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Cabbage Root fly

Cabbage Root Fly is a pest that affects most brassicas e.g. Broccoli, Brussels Sprouts, Cabbage, Calabrese, Cauliflowers, Kale, Swedes and Turnips.

The larvae of the fly live in the soil and eat the roots of the plants.

The first generation of adult flies, that have over-wintered in the soil, become active in April and May as temperatures rise.

The females lay their eggs close to the stems of the brassicas,these hatch into maggots that burrow into the stem and roots to feed.

About three weeks later the maggot is fully grown and leaves the plant but remains in the soil where it becomes a small brown pupa, about 1cm long.

A week or so later, another generation of flies emerge and fly off in search of more brassicas to repeat the cycle.

Three generations of adults can develop during the summer and attacks can persist until mid-September.

Symptoms:

Initially the leaves of any infested plants wilt and droop, then develop a blueish tinge due to the root damage reducing the passage of nutrients to the leaves.

This wilting and drooping may be thought to be caused by dryness at the roots, particularly in dry weather.

The symptoms can only be confirmed by pulling up a plant, and inspecting it for larvae or larvae damage.

The damage will appear as tunnels in the roots and lower stem, and sometimes emerging larvae or blackened roots.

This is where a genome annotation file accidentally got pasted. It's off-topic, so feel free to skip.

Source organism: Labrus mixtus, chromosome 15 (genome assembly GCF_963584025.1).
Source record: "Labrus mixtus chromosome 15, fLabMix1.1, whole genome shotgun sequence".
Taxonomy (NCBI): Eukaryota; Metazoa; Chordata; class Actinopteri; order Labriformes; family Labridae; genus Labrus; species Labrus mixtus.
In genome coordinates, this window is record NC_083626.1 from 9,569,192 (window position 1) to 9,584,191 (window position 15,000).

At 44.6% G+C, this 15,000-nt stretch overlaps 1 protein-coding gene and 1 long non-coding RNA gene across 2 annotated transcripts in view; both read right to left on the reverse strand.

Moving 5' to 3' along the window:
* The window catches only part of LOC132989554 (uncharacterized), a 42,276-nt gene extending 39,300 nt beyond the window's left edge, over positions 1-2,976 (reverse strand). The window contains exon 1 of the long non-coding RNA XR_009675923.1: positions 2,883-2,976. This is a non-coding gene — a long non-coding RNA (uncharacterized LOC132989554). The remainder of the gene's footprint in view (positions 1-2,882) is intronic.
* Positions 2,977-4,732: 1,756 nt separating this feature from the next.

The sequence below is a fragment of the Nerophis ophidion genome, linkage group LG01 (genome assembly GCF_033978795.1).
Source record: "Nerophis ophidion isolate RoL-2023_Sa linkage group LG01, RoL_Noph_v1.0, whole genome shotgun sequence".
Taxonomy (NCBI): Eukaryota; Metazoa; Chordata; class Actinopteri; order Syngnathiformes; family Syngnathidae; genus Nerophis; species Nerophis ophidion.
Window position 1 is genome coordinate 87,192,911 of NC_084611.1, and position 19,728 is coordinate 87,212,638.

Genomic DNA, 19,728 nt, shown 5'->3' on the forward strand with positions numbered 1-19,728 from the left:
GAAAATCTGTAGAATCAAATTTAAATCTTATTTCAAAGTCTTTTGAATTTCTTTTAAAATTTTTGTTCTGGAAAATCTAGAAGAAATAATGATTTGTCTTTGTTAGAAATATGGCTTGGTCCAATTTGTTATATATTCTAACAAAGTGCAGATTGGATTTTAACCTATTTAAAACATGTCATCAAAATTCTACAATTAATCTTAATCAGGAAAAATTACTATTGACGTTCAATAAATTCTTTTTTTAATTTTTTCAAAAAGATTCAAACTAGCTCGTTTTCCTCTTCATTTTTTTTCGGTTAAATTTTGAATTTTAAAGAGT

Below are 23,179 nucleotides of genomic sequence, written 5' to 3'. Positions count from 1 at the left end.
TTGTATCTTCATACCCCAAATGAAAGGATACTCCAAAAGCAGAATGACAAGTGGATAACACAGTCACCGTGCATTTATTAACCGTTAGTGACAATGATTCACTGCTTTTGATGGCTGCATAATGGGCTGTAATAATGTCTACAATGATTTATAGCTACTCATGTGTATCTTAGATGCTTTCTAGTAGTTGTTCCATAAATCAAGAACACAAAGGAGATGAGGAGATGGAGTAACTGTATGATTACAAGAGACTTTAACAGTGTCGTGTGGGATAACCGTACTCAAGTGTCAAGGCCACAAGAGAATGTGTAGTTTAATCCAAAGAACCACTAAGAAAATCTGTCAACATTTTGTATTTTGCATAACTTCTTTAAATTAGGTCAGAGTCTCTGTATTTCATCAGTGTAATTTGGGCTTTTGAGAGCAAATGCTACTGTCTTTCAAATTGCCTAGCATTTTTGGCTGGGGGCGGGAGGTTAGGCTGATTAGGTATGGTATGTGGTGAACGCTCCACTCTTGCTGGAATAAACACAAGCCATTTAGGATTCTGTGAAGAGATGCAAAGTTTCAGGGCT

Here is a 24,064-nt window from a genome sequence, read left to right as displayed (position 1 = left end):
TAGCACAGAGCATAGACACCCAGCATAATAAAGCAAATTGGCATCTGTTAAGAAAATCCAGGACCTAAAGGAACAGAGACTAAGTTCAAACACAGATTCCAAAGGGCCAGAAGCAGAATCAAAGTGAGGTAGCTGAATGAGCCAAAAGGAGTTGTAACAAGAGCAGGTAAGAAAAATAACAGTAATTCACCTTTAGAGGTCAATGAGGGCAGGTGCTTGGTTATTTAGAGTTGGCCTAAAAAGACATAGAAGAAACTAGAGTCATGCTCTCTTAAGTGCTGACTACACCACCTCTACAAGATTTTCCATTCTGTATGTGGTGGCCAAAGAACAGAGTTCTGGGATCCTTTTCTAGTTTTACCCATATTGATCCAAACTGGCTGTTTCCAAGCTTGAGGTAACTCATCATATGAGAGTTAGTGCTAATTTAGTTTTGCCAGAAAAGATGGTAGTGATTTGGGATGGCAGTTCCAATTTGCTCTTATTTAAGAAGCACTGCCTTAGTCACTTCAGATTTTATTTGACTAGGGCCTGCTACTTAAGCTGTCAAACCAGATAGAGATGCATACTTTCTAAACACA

Control:

There is no chemical insecticide available to the amateur gardener so it means prevention is the only cure.

Young plants that become affected usually die,however, older more mature plants often survive but may fail to produce their optimum size and maturity.

Starting plants in modules and or pots can help!

Plants grown in this manner have a more robust root system prior to planting out and this can compensate for larvae damage.

Once planted out placing a slotted disc of some barrier material around the base of the stem at soil level can prevent the fly laying its eggs cloose to to the plant.

This not as convenient with Swedes and turnips, here one would have to cover the rows of plants with a fleece cloche arrangement.

Digging over beds after harvesting will expose the pupae to the birds, which may reduce the problem the following season.

Some forms of beetle may eat the eggs /larvae during the growing and winter months.

Similarly drenching the soil after planting with a tar oil based liquid can act as a deterrant, as it is thought that the smell confuses the adult fly as they seek out the smell of brassicas.





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